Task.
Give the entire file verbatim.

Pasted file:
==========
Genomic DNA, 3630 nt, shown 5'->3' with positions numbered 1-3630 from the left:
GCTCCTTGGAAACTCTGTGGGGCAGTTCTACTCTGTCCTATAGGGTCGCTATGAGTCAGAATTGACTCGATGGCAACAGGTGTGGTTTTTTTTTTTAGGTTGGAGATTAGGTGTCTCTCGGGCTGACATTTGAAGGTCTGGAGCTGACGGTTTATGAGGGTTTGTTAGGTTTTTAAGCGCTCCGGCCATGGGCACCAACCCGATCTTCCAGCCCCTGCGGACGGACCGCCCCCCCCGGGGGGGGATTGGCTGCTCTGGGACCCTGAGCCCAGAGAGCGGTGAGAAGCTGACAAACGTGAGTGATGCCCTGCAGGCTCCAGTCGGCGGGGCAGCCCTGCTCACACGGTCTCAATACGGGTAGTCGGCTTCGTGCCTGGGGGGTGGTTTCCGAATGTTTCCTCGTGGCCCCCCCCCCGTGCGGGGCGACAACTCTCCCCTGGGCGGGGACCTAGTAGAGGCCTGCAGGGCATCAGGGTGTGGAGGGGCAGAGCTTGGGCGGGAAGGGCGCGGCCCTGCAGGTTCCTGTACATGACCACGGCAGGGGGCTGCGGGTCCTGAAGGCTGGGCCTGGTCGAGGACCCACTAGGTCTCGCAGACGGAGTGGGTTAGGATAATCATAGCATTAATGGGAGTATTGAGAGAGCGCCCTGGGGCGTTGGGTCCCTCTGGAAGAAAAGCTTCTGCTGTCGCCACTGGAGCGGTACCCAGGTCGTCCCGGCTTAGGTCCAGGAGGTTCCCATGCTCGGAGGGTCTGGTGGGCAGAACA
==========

Genomic DNA, 3630 nt, shown 5'->3' with positions numbered 1-3630 from the left:
GCTCCTTGGAAACTCTGTGGGGCAGTTCTACTCTGTCCTATAGGGTCGCTATGAGTCAGAATTGACTCGATGGCAACAGGTGTGGTTTTTTTTTTTAGGTTGGAGATTAGGTGTCTCTCGGGCTGACATTTGAAGGTCTGGAGCTGACGGTTTATGAGGGTTTGTTAGGTTTTTAAGCGCTCCGGCCATGGGCACCAACCCGATCTTCCAGCCCCTGCGGACGGACCGCCCCCCCCGGGGGGGGATTGGCTGCTCTGGGACCCTGAGCCCAGAGAGCGGTGAGAAGCTGACAAACGTGAGTGATGCCCTGCAGGCTCCAGTCGGCGGGGCAGCCCTGCTCACACGGTCTCAATACGGGTAGTCGGCTTCGTGCCTGGGGGGTGGTTTCCGAATGTTTCCTCGTGGCCCCCCCCCCGTGCGGGGCGACAACTCTCCCCTGGGCGGGGACCTAGTAGAGGCCTGCAGGGCATCAGGGTGTGGAGGGGCAGAGCTTGGGCGGGAAGGGCGCGGCCCTGCAGGTTCCTGTACATGACCACGGCAGGGGGCTGCGGGTCCTGAAGGCTGGGCCTGGTCGAGGACCCACTAGGTCTCGCAGACGGAGTGGGTTAGGATAATCATAGCATTAATGGGAGTATTGAGAGAGCGCCCTGGGGCGTTGGGTCCCTCTGGAAGAAAAGCTTCTGCTGTCGCCACTGGAGCGGTACCCAGGTCGTCCCGGCTTAGGTCCAGGAGGTTCCCATGCTCGGAGGGTCTGGTGGGCAGAACA